More than 1 year later, though, the BCR-ABL transcript level “bumped” a bit, eventually leading to a series of tests and anxious conversations, including whether we should switch to another TKI. After considerable back and forth, my patient stayed on imatinib. Her transcript level again decreased, and she entered a complete molecular remission.

Throughout this time, we also talked about important life considerations, including concerns around starting a family, and the effect that her diagnosis and treatment might have on this.

Humbled and self-conscious

A few years have passed since I met this patient, and I recently was invited to a luncheon during which she publicly spoke about her experience. I was humbled and self-conscious as she described the effect that I had apparently made upon her care and her experience. Although I wasn’t always sure how much I had done, besides prescribing a miraculous drug that others had developed, she had remembered all of the office visits, phone calls and email conversations that we had from the time she first walked into my clinic with an elevated white blood count. I was particularly struck when she said that, no matter how busy I was, I always made her feel like she was my most important priority.

I admit that my most immediate reaction when I heard these words was guilt. Was she being too kind and overly generous? Was I still that way now, as my professional responsibilities had piled up in my first year-and-a-half on faculty? Did I act that way with all of my patients? Did this attitude guide my current interactions with all of the many people involved in our clinical care programs — our coordinators, nurses, extenders, pharmacists and social workers — whose daily requests for my time I struggled to balance with the nine or 10 other things competing for my attention at any given moment?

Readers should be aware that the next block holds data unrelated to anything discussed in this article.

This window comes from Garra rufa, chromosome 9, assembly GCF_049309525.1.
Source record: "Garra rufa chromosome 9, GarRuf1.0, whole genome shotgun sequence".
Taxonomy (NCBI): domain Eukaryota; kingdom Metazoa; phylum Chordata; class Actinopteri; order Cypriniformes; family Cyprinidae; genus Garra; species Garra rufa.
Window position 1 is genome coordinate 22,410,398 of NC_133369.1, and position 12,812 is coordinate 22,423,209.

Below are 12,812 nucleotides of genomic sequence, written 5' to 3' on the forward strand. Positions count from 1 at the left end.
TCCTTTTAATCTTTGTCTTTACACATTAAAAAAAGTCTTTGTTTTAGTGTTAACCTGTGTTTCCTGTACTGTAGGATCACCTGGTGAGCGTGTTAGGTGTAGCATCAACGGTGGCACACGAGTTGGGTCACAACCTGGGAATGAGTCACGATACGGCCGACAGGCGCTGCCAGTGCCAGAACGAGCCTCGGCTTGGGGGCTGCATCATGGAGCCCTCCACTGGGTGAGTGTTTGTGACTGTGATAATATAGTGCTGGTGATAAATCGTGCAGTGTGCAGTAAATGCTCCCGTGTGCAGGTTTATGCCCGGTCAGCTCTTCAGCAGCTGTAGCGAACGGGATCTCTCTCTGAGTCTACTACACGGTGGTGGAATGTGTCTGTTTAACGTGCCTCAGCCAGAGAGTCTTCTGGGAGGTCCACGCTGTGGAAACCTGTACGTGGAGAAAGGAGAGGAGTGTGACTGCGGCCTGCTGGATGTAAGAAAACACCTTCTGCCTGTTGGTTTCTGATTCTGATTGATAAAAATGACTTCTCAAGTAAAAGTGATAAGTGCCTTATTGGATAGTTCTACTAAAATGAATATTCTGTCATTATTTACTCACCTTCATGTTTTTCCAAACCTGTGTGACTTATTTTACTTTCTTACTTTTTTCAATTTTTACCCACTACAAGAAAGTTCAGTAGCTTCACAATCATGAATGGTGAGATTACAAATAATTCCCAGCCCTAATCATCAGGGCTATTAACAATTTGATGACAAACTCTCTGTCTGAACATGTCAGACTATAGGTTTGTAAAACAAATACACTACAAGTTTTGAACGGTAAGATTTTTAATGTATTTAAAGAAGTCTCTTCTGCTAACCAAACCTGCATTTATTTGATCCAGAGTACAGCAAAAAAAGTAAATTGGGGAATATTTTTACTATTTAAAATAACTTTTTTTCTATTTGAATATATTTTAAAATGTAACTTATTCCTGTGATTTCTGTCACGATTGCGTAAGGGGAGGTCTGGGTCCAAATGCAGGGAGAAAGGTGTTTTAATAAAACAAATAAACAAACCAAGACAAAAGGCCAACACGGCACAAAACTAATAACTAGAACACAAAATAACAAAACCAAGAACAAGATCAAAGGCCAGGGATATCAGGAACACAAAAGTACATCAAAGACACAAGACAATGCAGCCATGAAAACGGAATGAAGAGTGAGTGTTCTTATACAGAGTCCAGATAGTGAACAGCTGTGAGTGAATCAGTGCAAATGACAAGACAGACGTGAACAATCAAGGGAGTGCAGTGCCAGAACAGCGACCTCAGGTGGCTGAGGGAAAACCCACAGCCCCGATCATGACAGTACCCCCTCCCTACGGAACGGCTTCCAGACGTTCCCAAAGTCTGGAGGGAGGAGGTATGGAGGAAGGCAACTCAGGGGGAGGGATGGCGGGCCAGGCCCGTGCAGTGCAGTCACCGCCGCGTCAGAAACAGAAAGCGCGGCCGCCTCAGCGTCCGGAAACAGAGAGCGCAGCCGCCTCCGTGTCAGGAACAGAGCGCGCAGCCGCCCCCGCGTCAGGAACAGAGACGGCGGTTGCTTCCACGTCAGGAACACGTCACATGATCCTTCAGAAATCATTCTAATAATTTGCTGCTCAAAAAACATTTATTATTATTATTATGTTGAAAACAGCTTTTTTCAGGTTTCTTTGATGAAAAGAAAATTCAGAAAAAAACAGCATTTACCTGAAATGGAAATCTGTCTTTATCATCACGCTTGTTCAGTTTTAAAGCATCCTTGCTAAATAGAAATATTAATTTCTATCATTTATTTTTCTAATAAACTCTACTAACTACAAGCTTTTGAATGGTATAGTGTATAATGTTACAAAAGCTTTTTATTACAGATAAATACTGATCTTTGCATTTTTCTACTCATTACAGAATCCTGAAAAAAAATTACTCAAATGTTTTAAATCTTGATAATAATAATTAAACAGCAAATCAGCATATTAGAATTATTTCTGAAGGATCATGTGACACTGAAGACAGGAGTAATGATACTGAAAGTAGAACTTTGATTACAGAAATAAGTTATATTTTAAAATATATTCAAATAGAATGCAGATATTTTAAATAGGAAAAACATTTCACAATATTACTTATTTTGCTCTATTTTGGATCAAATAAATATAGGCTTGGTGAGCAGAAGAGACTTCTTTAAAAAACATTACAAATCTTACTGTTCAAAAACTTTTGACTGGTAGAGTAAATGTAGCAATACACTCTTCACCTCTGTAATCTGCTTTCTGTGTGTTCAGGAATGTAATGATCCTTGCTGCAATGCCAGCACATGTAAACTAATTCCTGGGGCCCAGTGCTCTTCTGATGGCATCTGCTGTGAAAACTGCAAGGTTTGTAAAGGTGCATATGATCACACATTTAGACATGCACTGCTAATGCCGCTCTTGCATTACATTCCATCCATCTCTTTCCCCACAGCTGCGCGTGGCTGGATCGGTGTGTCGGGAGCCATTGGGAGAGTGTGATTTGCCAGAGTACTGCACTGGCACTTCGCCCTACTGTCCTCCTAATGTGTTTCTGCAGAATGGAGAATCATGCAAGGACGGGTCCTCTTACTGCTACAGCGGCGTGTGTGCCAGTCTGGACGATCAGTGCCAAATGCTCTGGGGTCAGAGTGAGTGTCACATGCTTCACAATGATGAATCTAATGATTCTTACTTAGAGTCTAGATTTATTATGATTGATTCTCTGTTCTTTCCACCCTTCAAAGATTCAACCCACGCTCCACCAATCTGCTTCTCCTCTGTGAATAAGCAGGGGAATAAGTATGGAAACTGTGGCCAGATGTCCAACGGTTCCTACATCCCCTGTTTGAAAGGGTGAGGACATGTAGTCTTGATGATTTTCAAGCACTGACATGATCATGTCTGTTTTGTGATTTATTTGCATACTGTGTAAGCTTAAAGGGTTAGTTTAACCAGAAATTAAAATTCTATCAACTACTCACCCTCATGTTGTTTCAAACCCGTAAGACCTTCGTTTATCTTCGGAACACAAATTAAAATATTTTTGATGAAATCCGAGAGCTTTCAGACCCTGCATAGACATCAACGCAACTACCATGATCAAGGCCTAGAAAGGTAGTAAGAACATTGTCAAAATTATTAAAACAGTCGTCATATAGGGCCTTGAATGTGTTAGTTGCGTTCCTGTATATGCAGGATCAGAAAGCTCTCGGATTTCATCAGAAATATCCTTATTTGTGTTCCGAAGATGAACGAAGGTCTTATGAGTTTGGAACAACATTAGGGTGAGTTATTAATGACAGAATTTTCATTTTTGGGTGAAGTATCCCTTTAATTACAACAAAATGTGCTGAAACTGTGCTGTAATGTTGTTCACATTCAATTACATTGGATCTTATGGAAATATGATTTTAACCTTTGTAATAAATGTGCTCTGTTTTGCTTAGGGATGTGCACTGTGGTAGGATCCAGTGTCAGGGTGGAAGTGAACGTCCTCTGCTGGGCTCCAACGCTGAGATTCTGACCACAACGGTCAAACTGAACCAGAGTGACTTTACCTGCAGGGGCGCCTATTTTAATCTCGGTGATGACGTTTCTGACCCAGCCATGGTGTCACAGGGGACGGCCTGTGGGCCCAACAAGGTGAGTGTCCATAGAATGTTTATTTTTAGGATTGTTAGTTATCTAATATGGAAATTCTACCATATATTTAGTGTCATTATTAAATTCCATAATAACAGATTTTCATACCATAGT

In the days since I was privileged to hear my patient’s speech, I have been thinking circumspectly about balance and priority in my professional life. I would like to think that my research program is important — that I might contribute in some way to our fund of knowledge in academic oncology, even if not as dramatically as the scientists who developed imatinib. In the end, though, imatinib is a success because of the way it has transformed the lives of our patients who take it, and the experiences of these patients with cancer must remain central to everything we do as academic oncologists. Why would we be in this business otherwise?

I have come to realize I owe my patient a great deal for her insightful words, which have caused me to take stock of where I am professionally. Each day I think of her as I shuffle what I do during the day so that my patients and their needs always come first. Sometimes, our patients are our greatest teachers.

William Wood, MD, is assistant professor of medicine in the division of hematology/oncology at the University of North Carolina in Chapel Hill. He may be reached at william_wood@

Disclosure: Dr. Wood reports no relevant financial disclosures.